A number of residents who attended an Open House Long Range Planning meeting for the Village of Worth last October returned Tuesday to hear the first report on the findings of the group at the village board meeting.
However, some residents were not pleased about some aspects of the report.
Farr and Associates, a consulting firm, was hired last year through a $75,000 Regional Transportation Association grant received by the Village for the purpose of establishing a Transit Oriented Development project near the 111th Street METRA Station.
During an hour-long presentation, Doug Farr, principal founder of the organization, outlined a report indicating that Worth has 5,129 residents living within a half mile of the station. Sixty-seven percent of commuters using the station drive to the station and are mostly from the northwest areas, including Palos Park. Only 17 percent of the commuters walk to the station.
In the October meeting, Farr had explained that TOD projects are designed to find ways to improve rider access to public transportation, while attracting residential and commercial development to the area. Increased walkability in the area is the goal, which could draw restaurants and shops appealing to commuters.
Farr’s presentation on Tuesday hit a snag when he mentioned a proposed design scheme for six-story multi-family units along Depot Street with up to 48 units per building. A number of people in the audience spoke up, saying that Worth did not need any more multi-family units and the problems that often come with them.
Her stated that prior to the meeting he had met with the village officials and learned that three-story, mixed-use buildings, with commercial/retail use on the first floor and apartments on the second and third floors, would be more acceptable in the village.
Farr said he was willing to revise the proposed designs but he also asked the audience to think in terms of a 30-year plan.
“None of this is going to happen overnight. We have to start really small. This is the most dramatic change that could be made in Worth,” he said.
“A row of three-story buildings with small shops on the first floor would encourage people to walk to the station. It could be done by small businesses, such as a small coffee shop, or a bakery, making it a cute place, with a nice ambiance. Worth doesn’t have anything like this now.”
Farr added that there has not been any new construction in Worth in more than 30 years, with the exception of the Chieftain’s Irish Pub on 111th Street.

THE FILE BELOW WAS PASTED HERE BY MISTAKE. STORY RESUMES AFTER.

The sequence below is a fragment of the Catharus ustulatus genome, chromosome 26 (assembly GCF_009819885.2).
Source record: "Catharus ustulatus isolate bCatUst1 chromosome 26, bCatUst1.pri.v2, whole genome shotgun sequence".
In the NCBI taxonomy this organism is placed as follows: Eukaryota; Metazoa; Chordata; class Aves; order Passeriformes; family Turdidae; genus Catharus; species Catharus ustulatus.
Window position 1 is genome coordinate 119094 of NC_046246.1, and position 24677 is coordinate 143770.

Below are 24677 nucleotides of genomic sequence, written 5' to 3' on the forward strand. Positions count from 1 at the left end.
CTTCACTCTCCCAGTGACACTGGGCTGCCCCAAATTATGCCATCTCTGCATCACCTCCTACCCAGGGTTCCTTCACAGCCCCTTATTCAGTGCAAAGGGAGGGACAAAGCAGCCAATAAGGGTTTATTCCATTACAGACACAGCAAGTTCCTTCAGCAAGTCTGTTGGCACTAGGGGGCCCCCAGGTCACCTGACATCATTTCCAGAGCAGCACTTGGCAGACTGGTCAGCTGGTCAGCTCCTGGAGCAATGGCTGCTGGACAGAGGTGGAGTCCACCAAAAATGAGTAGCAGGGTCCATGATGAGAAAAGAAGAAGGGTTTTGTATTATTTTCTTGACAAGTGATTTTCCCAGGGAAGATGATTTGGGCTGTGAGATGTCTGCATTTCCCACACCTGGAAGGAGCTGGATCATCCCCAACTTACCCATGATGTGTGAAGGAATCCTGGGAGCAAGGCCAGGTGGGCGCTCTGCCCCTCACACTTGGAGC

“Developers need to know that there is a market here for new construction, and it is the responsibility of the village leaders to set the table for developers. Developers need to know that the market will support an up-scale apartment building. An occupied first building will attract a second building,” he said.
When questions arose about developments in northern suburbs and why they couldn’t be repeated in Worth, Farr suggested that he could provide a bus tour for village officials and the Long-Range Planning Steering Committee to view TOD’s in other communities.
After the meeting, Mayor Mary Werner said that the bus tour was a great idea and that she would be working with Farr to put it together. “This project is definitely a work in progress,” she said.
John Staunton, owner of Chieftain’s Irish Pub and chairman of the village’s Economic Development Commission, said that he thought the presentation had been well-received overall. He added, however, that he realizes there is some fear among the residents of any large changes.
“This is a very small manageable project and it has to happen in Worth, if we are going to move forward,” he said.
In other business, the board approved an amendment to the village’s Intergovernmental Agreement with the Worth Park District for the exchange of services between the two entities, calling for an annual meeting at the beginning of each year to determine the scope of services requested by each party regarding grass cuttings and asphalt services.
Also approved was expenditure, not to exceed $3,000, for a beautification plan for the northeast corner of 111th Street and Harlem Avenue.
The mayor also announced that the Water’s Edge Golf Club was hosting a new event, the Penguin Open, beginning at 10 a.m. Saturday, Feb. 27 with a shotgun start. The cost is $50 per person, which includes a continental breakfast, green fee, cart fee and a buffet lunch following play. For registration, call (708) 671-1032.
Trustee Tedd Muersch Jr. was absent from the meeting.